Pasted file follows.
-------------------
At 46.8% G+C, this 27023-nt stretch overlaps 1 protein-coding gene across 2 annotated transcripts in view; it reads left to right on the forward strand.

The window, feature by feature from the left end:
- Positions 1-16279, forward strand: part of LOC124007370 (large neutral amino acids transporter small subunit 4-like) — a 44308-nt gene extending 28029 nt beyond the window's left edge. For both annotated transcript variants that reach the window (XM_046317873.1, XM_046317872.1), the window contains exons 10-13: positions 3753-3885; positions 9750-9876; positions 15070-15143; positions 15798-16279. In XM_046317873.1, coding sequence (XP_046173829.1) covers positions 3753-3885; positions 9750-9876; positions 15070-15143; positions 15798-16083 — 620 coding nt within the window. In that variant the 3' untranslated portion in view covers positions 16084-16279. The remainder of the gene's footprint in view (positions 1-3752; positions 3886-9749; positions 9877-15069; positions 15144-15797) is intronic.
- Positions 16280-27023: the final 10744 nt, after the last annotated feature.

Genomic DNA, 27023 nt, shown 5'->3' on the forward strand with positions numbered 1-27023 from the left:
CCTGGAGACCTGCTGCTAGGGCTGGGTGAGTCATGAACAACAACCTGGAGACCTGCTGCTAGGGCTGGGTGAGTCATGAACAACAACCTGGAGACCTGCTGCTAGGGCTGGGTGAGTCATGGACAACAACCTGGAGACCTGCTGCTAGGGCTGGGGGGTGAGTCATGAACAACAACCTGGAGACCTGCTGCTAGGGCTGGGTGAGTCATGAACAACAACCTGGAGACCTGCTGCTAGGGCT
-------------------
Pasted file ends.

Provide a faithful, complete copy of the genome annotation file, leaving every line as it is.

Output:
At 46.8% G+C, this 27023-nt stretch overlaps 1 protein-coding gene across 2 annotated transcripts in view; it reads left to right on the forward strand.

The window, feature by feature from the left end:
- Positions 1-16279, forward strand: part of LOC124007370 (large neutral amino acids transporter small subunit 4-like) — a 44308-nt gene extending 28029 nt beyond the window's left edge. For both annotated transcript variants that reach the window (XM_046317873.1, XM_046317872.1), the window contains exons 10-13: positions 3753-3885; positions 9750-9876; positions 15070-15143; positions 15798-16279. In XM_046317873.1, coding sequence (XP_046173829.1) covers positions 3753-3885; positions 9750-9876; positions 15070-15143; positions 15798-16083 — 620 coding nt within the window. In that variant the 3' untranslated portion in view covers positions 16084-16279. The remainder of the gene's footprint in view (positions 1-3752; positions 3886-9749; positions 9877-15069; positions 15144-15797) is intronic.
- Positions 16280-27023: the final 10744 nt, after the last annotated feature.

Genomic DNA, 27023 nt, shown 5'->3' on the forward strand with positions numbered 1-27023 from the left:
CCTGGAGACCTGCTGCTAGGGCTGGGTGAGTCATGAACAACAACCTGGAGACCTGCTGCTAGGGCTGGGTGAGTCATGAACAACAACCTGGAGACCTGCTGCTAGGGCTGGGTGAGTCATGGACAACAACCTGGAGACCTGCTGCTAGGGCTGGGGGGTGAGTCATGAACAACAACCTGGAGACCTGCTGCTAGGGCTGGGTGAGTCATGAACAACAACCTGGAGACCTGCTGCTAGGGCT